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How to Catch Striped Bass

Three Parts:Using the Right EquipmentLive Eel FishingTube and Worm Trolling

Striped bass are a perciform fish native to the Atlantic coast of North America, from Florida to Nova Scotia. They are a migratory fish that move between fresh and salt water. The striped bass (or "striper") is popular in sport fishing -- the largest specimen ever caught weighed in at 81.8 lbs. Striped bass can be a little tricky to catch, as they are constantly on the move and behave somewhat unpredictably. As a result, many fishermen argue over the best methods for catching them. This article outlines some of the most popular and productive techniques for catching striped bass, along with more general information on the necessary equipment and preferred fishing conditions. See Step 1 below to get started.

Part 1
Using the Right Equipment

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    Use a fish-finder. Having a boat equipped with a reliable fish-finder will certainly help in your pursuit of big striped bass.
    • Having a firm understanding of how to operate your fish-finder will aid you in locating a productive area in which striped bass have gathered. Therefore it is recommended that you read the owner's manual thoroughly before using.
    • Striped bass can be unpredictable -- they can be found at different locations and different depths depending on the weather, time of year and even the time of day. Using your fish-finder will help you to determine the depth at which the bass are holding, which will allow you to present the bait at that exact depth and give you the best chance of actually catching a striped bass.
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    Choose the right bait. Striped Bass are opportunistic feeders who may be caught using a wide range of bait.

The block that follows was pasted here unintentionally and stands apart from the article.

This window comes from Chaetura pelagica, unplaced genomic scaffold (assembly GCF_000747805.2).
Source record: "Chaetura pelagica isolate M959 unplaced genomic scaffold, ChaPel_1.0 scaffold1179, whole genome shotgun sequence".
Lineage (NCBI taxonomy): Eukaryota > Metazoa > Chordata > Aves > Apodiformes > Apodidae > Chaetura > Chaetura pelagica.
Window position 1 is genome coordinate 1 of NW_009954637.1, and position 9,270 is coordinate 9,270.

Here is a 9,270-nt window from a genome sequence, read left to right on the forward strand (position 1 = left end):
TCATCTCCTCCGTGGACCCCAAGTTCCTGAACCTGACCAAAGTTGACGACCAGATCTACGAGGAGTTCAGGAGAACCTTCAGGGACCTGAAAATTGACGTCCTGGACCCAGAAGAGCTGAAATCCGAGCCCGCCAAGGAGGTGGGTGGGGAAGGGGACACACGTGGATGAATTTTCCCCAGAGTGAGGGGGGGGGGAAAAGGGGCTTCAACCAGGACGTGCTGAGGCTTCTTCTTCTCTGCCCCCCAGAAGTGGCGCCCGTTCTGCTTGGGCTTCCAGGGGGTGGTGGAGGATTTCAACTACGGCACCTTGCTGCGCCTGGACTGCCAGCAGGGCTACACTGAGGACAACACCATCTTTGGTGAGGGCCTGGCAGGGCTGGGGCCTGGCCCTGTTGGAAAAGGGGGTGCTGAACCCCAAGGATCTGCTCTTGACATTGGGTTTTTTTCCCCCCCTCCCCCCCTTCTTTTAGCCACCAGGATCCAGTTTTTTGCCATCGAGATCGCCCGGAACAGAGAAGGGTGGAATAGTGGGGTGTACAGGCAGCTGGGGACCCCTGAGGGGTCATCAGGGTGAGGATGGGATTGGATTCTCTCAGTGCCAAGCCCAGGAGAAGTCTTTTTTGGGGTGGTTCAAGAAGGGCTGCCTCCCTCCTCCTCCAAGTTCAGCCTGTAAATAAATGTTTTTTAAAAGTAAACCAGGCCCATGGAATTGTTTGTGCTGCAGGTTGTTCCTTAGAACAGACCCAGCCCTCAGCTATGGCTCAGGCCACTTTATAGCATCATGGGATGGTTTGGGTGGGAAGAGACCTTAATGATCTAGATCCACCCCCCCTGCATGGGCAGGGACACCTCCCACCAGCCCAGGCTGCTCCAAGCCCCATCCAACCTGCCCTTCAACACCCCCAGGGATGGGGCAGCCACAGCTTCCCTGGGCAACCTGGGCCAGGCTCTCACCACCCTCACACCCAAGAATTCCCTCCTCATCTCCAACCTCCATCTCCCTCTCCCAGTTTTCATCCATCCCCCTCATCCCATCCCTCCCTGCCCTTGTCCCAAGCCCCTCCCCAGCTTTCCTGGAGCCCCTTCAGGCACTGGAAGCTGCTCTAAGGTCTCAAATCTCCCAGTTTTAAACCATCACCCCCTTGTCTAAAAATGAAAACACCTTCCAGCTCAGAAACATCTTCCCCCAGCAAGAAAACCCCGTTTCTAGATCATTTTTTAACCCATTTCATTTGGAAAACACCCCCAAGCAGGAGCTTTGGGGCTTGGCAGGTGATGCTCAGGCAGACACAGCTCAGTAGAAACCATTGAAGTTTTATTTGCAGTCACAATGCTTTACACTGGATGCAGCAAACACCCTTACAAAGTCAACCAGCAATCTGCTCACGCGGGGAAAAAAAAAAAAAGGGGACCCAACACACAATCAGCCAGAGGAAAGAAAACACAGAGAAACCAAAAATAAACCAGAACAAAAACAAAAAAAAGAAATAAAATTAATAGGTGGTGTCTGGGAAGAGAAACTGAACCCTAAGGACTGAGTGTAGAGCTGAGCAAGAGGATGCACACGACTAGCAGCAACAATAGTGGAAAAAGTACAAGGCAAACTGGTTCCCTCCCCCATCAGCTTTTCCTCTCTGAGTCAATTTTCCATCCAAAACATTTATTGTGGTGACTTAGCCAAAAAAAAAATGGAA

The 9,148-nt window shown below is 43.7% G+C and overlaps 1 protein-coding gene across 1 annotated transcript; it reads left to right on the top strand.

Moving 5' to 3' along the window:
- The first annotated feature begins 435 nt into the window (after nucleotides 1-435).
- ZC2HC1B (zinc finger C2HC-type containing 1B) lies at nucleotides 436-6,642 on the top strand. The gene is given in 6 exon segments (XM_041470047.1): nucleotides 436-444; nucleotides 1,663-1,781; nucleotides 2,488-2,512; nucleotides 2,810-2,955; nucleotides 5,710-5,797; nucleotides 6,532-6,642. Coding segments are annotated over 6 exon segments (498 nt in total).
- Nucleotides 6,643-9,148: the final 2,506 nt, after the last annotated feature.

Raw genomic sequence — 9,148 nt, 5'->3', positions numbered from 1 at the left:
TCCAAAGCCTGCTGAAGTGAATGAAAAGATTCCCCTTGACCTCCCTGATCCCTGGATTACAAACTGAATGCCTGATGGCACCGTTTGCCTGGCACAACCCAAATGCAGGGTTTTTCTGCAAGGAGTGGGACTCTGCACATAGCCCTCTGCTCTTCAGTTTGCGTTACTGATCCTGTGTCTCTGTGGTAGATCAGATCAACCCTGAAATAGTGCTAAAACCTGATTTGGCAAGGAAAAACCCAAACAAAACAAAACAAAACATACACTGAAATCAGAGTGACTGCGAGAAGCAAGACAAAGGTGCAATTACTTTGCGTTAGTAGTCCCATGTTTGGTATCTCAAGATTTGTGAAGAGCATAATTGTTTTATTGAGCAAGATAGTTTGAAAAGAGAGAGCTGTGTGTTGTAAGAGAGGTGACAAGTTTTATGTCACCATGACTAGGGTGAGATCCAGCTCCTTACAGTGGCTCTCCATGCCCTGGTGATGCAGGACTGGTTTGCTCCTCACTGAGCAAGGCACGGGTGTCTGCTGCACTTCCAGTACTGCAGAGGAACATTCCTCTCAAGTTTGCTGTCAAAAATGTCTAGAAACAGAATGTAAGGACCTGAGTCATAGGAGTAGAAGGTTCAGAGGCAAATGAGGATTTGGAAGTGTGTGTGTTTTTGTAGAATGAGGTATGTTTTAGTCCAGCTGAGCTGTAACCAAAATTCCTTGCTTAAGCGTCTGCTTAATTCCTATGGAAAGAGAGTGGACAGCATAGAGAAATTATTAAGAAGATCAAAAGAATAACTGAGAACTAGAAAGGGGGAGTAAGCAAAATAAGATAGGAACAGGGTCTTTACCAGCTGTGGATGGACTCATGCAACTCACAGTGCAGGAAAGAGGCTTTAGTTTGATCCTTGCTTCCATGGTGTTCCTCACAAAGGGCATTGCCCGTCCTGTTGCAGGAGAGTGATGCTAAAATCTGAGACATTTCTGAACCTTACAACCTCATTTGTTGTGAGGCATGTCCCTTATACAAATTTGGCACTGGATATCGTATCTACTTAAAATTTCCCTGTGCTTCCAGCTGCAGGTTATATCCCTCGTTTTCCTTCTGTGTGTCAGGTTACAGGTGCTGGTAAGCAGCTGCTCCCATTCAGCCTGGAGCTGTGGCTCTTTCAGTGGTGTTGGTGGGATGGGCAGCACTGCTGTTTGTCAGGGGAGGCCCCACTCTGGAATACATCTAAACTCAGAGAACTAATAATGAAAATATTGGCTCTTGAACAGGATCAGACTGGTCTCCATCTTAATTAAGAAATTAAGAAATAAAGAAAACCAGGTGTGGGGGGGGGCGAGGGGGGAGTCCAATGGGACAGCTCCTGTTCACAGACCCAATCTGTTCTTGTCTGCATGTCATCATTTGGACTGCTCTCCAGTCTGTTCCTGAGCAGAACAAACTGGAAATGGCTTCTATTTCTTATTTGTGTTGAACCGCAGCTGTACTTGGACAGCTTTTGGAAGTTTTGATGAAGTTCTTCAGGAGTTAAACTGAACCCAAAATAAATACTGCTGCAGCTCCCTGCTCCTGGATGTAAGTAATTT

• Live bait such as herring, menhaden, mackerel, eels, squid, clams, anchovies, bloodworms, shad, nightcrawlers and sandworms all make great bait for striped bass fishing. You can find these baits at just about any local fishing bait and tackle shop.[1]
    • The type of bait that will bring you the most success will depend on the location you intend to fish in. If you're unfamiliar with the body of water you'll be fishing, consult with a local bait and tackle shop to find out what type of bait they recommend.
    • You can also catch striped bass using a lure that resembles the forage base in the area where you'll be fishing. These lures can be made from plastic, wood, metal, resins or rubber.
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    Choose your rod, reel and tackle. You should be able to catch striped bass with almost any rod and reel, provided it's heavier than a light spinning outfit.
    • The type of rod you use will depend on type of fishing you intend to do. Will you be fishing in freshwater or saltwater? Will you be fishing on a boat? Or will you be fishing from the surf or on a jetty, bridge or pier? Will you be chunking bait, or using a lure? The answers to these questions will determine the correct weight, size and flexibility for your rod.[2]
    • The type of reel you use is arguably more important than the rod -- a saltwater spinning reel is a good option, as long as it's sturdy enough to pull in a 20 to 25 pound fish.
    • In terms of line, you should be using a 10 to 20 pound test monofilament line (though some people prefer heavier lines for catching bigger fish). The hook should be nice and sharp and there should be a minimum of half an inch between the point and the shank, to avoid catching undersized bass.[3]
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    Look for optimal fishing conditions. Although striped bass can be caught all year round, in almost any condition, you can increase your chances of successful fishing if you understand the striper's behavior patterns.
    • Striped bass are migratory fish who prefer water temperatures between 45 and 65 degrees F. Therefore, if the water temperature goes above or below this range, you are unlikely to find any striped bass, as they will have migrated to warmer or cooler waters.